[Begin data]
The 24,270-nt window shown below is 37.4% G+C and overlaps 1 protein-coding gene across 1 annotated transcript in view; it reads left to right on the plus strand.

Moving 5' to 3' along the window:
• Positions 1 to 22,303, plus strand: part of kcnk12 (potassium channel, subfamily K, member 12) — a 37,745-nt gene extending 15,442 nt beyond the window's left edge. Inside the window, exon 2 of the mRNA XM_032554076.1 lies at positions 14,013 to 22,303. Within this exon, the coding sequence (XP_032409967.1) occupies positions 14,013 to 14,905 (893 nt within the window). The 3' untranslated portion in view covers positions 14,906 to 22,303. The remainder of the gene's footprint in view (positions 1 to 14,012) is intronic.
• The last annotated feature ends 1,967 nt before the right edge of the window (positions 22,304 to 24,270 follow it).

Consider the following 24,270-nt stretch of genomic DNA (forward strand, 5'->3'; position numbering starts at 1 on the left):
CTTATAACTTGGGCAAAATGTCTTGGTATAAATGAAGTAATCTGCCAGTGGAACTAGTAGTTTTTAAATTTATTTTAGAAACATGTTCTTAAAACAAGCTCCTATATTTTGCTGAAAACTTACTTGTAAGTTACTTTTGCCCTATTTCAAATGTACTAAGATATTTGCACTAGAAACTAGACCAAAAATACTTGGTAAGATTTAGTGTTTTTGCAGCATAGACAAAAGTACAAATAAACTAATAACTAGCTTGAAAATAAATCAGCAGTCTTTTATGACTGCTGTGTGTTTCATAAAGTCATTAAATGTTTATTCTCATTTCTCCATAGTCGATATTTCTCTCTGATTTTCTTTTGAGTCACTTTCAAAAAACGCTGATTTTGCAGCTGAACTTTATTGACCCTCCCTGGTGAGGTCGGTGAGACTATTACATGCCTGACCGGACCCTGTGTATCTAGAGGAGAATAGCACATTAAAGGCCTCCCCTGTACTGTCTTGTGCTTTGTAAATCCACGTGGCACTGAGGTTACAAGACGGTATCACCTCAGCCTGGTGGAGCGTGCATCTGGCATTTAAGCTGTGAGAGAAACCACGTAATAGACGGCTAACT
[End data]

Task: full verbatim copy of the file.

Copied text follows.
The 24,270-nt window shown below is 37.4% G+C and overlaps 1 protein-coding gene across 1 annotated transcript in view; it reads left to right on the plus strand.

Moving 5' to 3' along the window:
• Positions 1 to 22,303, plus strand: part of kcnk12 (potassium channel, subfamily K, member 12) — a 37,745-nt gene extending 15,442 nt beyond the window's left edge. Inside the window, exon 2 of the mRNA XM_032554076.1 lies at positions 14,013 to 22,303. Within this exon, the coding sequence (XP_032409967.1) occupies positions 14,013 to 14,905 (893 nt within the window). The 3' untranslated portion in view covers positions 14,906 to 22,303. The remainder of the gene's footprint in view (positions 1 to 14,012) is intronic.
• The last annotated feature ends 1,967 nt before the right edge of the window (positions 22,304 to 24,270 follow it).

Consider the following 24,270-nt stretch of genomic DNA (forward strand, 5'->3'; position numbering starts at 1 on the left):
CTTATAACTTGGGCAAAATGTCTTGGTATAAATGAAGTAATCTGCCAGTGGAACTAGTAGTTTTTAAATTTATTTTAGAAACATGTTCTTAAAACAAGCTCCTATATTTTGCTGAAAACTTACTTGTAAGTTACTTTTGCCCTATTTCAAATGTACTAAGATATTTGCACTAGAAACTAGACCAAAAATACTTGGTAAGATTTAGTGTTTTTGCAGCATAGACAAAAGTACAAATAAACTAATAACTAGCTTGAAAATAAATCAGCAGTCTTTTATGACTGCTGTGTGTTTCATAAAGTCATTAAATGTTTATTCTCATTTCTCCATAGTCGATATTTCTCTCTGATTTTCTTTTGAGTCACTTTCAAAAAACGCTGATTTTGCAGCTGAACTTTATTGACCCTCCCTGGTGAGGTCGGTGAGACTATTACATGCCTGACCGGACCCTGTGTATCTAGAGGAGAATAGCACATTAAAGGCCTCCCCTGTACTGTCTTGTGCTTTGTAAATCCACGTGGCACTGAGGTTACAAGACGGTATCACCTCAGCCTGGTGGAGCGTGCATCTGGCATTTAAGCTGTGAGAGAAACCACGTAATAGACGGCTAACT